CPA Canada explores global best practices in investment strategies for climate change

CPA Canada invited Canadian investors and the business community to learn about global best practices in climate change investment strategies – lead by Zoe Knight, global head, Climate Change Centre of Excellence, Global Research, HSBC.

Corporate engagement is increasingly critical

“Climate change is uncertain and addressing it won’t be easy. Corporations, investors and policy makers have to step up and work together to come up with solutions,” says Zoe Knight, Global Head of the Climate Change Centre of Excellence at HSBC.

Knight spoke at a Chartered Professional Accountants of Canada (CPA Canada) information session for the investor and business communities, organized in collaboration with the Responsible Investment Association Canada (RIA Canada).

Using the findings from HSBC’s latest report, Keeping it Cool – Do you DCF? (Discount Climate Facts), Knight spoke about what investors should consider when it comes to the impacts of climate change on their investment strategies. Knight acknowledged that the 2015 Paris agreement was the global turning point in addressing climate change, but cautioned that corporate and investor engagement continues to be the need of the hour. And, considering the scale of disruption already being experienced on a global scale due to climate change, she urges the time for action is now.

Following her presentation, a lively question-and-answer session ensued, with discussions on how to apply Knight’s recommendations in a Canadian context.

Scenario analysis is key to investment decision-making

Understanding the risks and opportunities associated with climate change and their implications for long-term value creation is critical for investors. Given the unpredictability and long time horizon associated with climate change, Knight strongly recommended that investors use a multi-scenario, forward-looking approach to understand the potential impacts of climate change on their portfolios.

This involves stress testing to see how profitability might change as a result of different climate-adjusted factors, and optimizing the investment portfolio based on risk tolerance.

Zoe Knight making speech at CPA office

Disclosure challenges exist

While investors and companies may have a plan to address climate change internally, external disclosure gaps remain on a global scale, Knight cautioned.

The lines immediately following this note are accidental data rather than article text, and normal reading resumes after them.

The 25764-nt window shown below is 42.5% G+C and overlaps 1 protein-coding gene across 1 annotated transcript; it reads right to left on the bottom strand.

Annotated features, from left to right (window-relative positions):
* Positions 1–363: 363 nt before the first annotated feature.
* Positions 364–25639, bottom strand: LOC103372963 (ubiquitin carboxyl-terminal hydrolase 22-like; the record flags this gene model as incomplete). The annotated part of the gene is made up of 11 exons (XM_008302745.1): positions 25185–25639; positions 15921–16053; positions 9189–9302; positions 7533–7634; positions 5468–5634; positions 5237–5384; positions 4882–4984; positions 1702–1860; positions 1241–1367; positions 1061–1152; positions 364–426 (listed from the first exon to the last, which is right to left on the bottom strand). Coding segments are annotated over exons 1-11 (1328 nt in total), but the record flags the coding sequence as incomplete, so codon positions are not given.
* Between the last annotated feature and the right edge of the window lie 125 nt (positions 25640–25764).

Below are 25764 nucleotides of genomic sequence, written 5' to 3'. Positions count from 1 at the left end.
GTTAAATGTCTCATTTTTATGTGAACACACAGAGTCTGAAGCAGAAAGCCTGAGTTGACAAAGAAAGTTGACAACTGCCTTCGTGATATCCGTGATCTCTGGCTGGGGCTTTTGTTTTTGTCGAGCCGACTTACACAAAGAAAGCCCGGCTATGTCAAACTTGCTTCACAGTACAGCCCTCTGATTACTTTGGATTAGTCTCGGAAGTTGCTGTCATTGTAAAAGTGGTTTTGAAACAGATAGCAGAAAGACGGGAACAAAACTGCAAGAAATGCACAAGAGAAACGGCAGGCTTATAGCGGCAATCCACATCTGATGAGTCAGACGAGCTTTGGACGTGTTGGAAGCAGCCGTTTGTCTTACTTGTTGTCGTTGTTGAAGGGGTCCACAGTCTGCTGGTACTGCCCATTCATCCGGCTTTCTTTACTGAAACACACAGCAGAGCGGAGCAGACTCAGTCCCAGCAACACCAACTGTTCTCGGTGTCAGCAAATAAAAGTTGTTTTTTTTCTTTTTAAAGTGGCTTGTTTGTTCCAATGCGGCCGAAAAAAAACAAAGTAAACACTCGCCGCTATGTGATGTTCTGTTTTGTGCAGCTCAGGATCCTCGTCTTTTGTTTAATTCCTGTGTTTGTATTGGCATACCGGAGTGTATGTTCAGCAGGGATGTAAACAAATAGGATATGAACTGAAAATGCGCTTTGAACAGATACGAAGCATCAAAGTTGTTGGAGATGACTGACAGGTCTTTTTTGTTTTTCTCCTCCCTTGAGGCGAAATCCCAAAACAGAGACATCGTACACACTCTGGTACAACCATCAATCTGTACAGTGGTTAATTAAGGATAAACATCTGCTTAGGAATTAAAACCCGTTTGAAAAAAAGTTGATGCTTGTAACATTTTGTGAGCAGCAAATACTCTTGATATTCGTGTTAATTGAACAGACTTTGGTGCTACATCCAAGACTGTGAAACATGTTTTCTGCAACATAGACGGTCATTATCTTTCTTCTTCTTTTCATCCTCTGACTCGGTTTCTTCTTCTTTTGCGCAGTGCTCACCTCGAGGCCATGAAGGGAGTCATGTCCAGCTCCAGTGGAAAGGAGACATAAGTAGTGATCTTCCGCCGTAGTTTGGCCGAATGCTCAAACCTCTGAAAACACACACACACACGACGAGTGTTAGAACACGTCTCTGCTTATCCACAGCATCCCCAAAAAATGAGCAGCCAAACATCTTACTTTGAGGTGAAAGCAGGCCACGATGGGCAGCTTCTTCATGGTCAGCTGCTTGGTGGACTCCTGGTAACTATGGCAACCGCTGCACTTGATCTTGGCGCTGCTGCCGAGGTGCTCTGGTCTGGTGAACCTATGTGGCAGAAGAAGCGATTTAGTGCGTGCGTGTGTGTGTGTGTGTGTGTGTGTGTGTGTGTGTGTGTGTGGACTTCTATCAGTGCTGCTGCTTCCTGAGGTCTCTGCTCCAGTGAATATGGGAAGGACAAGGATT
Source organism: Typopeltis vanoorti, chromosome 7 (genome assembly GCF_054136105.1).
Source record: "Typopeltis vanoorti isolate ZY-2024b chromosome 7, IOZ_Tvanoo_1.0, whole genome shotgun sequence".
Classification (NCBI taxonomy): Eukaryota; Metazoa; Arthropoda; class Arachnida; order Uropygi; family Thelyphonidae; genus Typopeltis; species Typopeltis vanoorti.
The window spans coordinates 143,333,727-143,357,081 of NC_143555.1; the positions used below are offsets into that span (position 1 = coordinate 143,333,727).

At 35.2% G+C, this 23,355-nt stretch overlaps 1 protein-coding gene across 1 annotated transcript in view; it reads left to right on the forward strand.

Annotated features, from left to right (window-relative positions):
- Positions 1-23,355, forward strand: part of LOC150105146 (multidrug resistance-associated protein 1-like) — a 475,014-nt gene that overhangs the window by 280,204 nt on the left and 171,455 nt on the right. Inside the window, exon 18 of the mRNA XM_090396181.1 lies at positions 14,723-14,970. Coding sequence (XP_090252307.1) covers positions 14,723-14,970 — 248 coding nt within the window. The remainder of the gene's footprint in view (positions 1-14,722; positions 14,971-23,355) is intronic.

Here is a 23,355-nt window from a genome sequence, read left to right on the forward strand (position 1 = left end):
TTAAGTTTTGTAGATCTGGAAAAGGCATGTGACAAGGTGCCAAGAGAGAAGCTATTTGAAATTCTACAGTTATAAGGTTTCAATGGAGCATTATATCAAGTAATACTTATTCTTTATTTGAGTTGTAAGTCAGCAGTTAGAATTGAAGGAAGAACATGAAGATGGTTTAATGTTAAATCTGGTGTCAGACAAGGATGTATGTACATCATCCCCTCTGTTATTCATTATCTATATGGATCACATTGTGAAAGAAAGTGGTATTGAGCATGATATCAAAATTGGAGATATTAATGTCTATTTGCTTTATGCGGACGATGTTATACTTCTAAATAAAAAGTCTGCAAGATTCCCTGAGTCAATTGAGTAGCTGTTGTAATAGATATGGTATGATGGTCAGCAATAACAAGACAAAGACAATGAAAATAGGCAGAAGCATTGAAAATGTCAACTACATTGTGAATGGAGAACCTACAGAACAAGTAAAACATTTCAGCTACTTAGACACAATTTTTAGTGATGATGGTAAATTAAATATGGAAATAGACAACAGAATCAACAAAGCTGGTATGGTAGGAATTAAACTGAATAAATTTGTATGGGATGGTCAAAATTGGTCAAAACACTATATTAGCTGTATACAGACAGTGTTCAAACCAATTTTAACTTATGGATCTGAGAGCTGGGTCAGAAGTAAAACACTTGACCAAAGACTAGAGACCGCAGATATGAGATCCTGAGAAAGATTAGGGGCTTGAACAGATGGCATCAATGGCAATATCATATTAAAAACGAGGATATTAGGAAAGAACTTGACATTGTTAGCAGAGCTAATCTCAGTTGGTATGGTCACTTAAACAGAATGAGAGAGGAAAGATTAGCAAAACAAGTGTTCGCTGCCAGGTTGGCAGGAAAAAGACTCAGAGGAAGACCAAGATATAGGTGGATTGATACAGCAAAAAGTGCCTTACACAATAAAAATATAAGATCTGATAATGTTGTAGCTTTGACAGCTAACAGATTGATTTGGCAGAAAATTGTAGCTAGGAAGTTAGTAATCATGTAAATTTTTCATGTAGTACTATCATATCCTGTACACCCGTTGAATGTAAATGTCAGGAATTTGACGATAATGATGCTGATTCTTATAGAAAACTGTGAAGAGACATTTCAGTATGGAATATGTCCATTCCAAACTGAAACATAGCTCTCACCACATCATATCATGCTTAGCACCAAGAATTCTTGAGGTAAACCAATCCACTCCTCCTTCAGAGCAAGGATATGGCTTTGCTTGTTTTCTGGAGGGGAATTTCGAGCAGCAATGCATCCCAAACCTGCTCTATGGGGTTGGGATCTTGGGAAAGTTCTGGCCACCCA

Access to disclosure data and information continues to be an issue, especially in emerging markets. The level and quality of disclosure about climate change continues to be less than optimal, and, as a result, investors do not have the full picture of potential climate change impacts on investee companies.

Furthermore, investors and companies have different views about what is considered material information in corporate disclosures. Many investors struggle to understand the materiality of disclosures provided by the companies, while many companies believe that investors ask for immaterial information – often resulting in a gap in communications.

Knight encouraged investors and businesses to keep the channels of communication open and continue to ask questions in order to find common ground when it comes to material climate change information. She also reinforced the need for companies to scale up environmental, social and governance (ESG) efforts and highlighted the role of the board of directors in ensuring that climate change factors into the company’s long-term thinking.

CPA Canada efforts in the area of corporate reporting

Sara Keyes, Principal in the Research, Guidance and Support group at CPA Canada, welcomed the guests and reiterated CPA Canada’s commitment to driving awareness of the risks and opportunities posed by climate change to Canadian businesses.

“Climate change is a critical environmental, social and economic risk. [For] investors, as stewards of long-term capital, having access to quality environmental, social and governance information is critical to making responsible investment decisions,” said Keyes.

Keyes added that CPA Canada, through its various activities and initiatives, is focused on bridging disclosure gaps between the finance and business communities, by convening these types of dialogues between investors and businesses in order to move these issues forward in a productive manner.

This event was the latest in a series of CPA Canada events exploring the business and reporting implications of ESG issues.